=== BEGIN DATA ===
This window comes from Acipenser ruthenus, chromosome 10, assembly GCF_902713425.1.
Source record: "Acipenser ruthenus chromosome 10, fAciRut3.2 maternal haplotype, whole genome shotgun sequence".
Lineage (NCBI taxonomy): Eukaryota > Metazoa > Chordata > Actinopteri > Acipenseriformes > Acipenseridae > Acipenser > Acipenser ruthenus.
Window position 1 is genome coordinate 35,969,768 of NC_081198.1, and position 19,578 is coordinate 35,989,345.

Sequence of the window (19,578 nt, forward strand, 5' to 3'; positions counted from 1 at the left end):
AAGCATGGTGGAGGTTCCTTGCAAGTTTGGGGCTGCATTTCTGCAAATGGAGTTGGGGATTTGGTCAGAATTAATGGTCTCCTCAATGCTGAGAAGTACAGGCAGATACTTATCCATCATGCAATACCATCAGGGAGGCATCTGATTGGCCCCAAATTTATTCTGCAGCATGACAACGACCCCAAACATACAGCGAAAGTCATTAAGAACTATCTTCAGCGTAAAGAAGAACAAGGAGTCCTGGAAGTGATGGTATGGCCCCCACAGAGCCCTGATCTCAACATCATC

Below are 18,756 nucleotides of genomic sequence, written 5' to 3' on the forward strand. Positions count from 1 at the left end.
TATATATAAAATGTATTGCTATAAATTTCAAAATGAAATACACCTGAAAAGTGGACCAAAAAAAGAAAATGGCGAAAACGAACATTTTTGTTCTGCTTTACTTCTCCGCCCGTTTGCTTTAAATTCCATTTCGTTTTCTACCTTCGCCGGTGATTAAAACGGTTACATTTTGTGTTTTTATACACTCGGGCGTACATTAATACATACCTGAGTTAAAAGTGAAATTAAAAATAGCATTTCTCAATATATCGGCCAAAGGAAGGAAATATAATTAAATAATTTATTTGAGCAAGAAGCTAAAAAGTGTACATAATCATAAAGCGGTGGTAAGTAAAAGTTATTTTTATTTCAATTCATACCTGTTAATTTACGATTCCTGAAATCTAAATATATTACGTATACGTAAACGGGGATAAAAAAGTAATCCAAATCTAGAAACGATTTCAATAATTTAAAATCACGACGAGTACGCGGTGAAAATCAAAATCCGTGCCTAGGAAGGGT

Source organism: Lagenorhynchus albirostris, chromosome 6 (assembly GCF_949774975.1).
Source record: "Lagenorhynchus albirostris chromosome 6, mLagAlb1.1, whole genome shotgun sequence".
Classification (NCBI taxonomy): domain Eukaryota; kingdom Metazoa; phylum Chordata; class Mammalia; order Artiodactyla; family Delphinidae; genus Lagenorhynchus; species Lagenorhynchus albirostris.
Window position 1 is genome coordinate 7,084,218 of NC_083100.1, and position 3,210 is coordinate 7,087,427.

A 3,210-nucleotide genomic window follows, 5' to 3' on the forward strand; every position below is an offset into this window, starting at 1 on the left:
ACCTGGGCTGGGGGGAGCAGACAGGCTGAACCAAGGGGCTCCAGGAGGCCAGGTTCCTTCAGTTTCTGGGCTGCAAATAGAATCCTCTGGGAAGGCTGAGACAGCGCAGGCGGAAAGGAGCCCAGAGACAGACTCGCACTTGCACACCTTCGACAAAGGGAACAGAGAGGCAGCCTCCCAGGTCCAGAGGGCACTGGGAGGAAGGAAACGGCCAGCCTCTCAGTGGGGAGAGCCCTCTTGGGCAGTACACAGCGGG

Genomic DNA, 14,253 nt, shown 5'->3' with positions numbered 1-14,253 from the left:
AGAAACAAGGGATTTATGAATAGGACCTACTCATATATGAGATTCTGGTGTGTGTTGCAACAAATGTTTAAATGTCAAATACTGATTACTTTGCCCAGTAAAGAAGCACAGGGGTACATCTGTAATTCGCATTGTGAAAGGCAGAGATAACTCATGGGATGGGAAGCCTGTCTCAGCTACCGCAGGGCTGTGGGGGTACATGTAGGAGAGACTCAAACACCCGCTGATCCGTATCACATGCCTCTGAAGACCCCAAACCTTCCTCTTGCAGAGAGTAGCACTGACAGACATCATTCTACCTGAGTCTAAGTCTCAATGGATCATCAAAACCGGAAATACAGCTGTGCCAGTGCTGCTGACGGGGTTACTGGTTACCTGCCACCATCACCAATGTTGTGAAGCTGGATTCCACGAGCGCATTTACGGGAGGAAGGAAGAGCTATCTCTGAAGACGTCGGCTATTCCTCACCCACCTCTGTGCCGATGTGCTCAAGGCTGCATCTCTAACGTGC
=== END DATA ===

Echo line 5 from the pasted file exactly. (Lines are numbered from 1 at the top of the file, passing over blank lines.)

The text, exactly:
Sequence of the window (19,578 nt, forward strand, 5' to 3'; positions counted from 1 at the left end):